The USS Maury was a Wickes-class destroyer in the U.S. Navy during World War I and continued her service through September 1929. She was the first ship to carry this name. She was named in honor of Matthew Fontaine Maury (1806-1873) an officer in the U.S. Navy, an American astronomer, historian, oceanographer, meteorologist, cartographer, author, geologist and educator.
In May 1918, Maury was laid down at Quincy, Massachusetts, by the Fore River Shipbuilding Company. Completed in only two months, Maury was launched in July 1918, and commissioned the following September under the command of Lieutenant Commander John H. Newton.
After her east coast shakedown, Maury stood out from New York City in November 1918 to escort a convoy bound for France. She left the convoy at the Azores and continued to Gibraltar, arriving by the end of the month. Maury patrolled the Mediterranean for a little over four months before reporting to the Adriatic Detachment at Venice in February 1919. Over the following five months, Maury participated in the squadron’s peacekeeping duties in the Adriatic.
In July 1919, Maury returned to New York where she spent three months before departing for Philadelphia where she remained until April 1920, while undergoing an overhaul. Maury was redesignated as light mine layer DM-5 and reported before reporting for duty to Mine Squadron I at Gloucester, MA in July 1921.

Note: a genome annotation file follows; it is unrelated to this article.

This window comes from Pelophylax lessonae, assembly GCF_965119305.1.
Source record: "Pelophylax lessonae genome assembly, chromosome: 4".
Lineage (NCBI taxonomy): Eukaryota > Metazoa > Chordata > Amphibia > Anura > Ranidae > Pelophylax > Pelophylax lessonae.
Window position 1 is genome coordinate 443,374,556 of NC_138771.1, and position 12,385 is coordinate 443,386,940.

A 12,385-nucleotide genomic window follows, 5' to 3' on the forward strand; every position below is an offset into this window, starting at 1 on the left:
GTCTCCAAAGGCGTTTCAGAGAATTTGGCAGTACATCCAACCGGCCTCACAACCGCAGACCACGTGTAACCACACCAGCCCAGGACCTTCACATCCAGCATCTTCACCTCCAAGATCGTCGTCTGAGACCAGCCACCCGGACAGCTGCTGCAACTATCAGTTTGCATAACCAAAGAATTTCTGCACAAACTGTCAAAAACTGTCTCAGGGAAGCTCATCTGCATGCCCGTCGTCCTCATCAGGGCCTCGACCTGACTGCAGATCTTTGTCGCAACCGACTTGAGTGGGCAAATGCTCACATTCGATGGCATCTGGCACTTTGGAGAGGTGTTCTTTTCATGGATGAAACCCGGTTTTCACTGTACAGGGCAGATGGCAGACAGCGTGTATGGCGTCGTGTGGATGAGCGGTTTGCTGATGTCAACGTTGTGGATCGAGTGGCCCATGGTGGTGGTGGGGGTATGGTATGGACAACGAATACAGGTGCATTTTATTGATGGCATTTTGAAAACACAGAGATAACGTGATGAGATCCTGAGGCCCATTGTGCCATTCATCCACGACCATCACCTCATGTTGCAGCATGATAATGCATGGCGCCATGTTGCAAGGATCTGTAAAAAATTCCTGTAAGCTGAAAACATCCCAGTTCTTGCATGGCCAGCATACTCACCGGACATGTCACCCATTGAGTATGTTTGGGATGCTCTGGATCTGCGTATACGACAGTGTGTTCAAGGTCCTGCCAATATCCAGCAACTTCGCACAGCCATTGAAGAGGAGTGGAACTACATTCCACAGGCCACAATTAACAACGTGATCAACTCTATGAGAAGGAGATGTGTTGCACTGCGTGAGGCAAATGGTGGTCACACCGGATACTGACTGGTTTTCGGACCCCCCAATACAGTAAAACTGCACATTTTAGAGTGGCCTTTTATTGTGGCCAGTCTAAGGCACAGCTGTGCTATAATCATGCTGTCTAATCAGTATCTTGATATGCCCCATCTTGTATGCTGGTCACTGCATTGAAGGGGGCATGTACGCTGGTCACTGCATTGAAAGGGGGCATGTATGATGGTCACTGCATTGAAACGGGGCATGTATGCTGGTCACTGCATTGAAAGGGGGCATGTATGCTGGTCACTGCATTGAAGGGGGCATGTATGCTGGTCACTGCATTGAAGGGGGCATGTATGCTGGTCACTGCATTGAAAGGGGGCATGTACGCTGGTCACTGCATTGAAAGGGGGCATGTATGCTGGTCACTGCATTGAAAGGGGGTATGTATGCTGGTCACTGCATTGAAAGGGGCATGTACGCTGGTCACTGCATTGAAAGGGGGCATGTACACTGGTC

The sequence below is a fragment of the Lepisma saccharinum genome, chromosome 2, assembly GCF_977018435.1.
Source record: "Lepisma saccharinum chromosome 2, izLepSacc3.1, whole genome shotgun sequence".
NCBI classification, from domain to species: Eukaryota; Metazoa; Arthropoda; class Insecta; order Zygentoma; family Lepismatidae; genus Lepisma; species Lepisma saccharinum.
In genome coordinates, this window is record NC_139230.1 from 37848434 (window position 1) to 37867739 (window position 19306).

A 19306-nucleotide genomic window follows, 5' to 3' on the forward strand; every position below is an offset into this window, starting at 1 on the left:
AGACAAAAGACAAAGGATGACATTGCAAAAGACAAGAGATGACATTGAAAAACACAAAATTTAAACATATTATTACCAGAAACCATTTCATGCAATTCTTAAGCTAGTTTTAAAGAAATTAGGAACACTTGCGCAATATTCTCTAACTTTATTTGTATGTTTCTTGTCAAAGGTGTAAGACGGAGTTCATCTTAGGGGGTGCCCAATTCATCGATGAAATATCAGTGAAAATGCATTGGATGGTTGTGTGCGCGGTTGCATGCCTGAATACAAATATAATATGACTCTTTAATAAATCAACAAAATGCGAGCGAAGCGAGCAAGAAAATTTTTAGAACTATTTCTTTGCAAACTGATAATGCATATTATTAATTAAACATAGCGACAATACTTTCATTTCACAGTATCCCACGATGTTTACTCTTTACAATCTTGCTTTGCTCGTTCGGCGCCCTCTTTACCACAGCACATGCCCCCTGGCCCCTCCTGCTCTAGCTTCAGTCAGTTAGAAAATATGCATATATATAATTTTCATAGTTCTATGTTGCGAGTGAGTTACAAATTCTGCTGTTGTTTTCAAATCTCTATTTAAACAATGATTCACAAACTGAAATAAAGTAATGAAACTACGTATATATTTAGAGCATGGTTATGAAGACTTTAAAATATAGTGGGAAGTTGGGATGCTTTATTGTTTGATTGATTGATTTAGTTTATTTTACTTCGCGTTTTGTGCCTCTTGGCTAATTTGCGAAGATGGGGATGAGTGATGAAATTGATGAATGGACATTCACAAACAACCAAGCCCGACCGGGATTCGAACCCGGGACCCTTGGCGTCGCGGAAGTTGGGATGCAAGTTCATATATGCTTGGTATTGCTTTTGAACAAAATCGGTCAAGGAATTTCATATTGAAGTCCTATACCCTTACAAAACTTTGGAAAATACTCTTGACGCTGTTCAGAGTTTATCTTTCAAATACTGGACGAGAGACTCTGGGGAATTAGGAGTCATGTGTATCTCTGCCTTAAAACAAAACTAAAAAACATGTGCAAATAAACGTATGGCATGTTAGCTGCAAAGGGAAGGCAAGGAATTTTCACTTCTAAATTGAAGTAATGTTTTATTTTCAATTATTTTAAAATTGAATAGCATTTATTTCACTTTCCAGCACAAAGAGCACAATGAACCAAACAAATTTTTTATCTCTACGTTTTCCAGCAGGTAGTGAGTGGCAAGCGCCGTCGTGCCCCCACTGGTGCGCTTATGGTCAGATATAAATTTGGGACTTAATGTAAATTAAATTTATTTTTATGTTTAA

Maury spent the next seven years operating off the east coast except in 1925 when she sailed to the Caribbean and later to the Pacific for maneuvers that involved protective screening, seizing and occupying an unfortified anchorage in enemy waters and fueling at sea.
After a winter deployment off Cuba, Maury arrived at Philadelphia in September 1929 and was decommissioned in March 1930. She was struck from the Naval Register on 22 October 1931 and sold for scrap to the Boston Iron & Metal Company, of Baltimore, Maryland in May 1934.
Asbestos Risk on the USS Maury (DD-100)
All crewmen serving or doing repairs on Maury were probably exposed to asbestos-containing materials to some extent. Certain occupations suffered from a higher level of asbestos exposure however. For example, crewmen laboring in the engine room on heavy machinery, dealing with fire, or conducting repairs were more likely to be exposed to asbestos. Dock and shipyard workers, whether working on a new ship or modifying or repairing damage to an existing vessel, were also extensively exposed to asbestos fibers in dangerous quantities. Immediate family members of repair and shipyard workers also were at risk of being exposed to asbestos from the fibers that were brought home on work clothes, shoes and hair at the end of the workday.
The development of mesothelioma disease is known to be strongly associated with the level of asbestos exposure as well as the duration of exposure. Individuals who worked daily with damaged asbestos fibers over a long period of time are at much greater risk of developing mesothelioma than sailors who were mildly exposed over the same time period, or who experienced high levels of exposure over a shorter time period. Despite this, no level of asbestos exposure is thought to be risk free, and even navy veterans and shipyard workers who sustained lower levels of exposure may develop mesothelioma or another asbestos-related disease.Sources
Dictionary of American Naval Fighting Ships.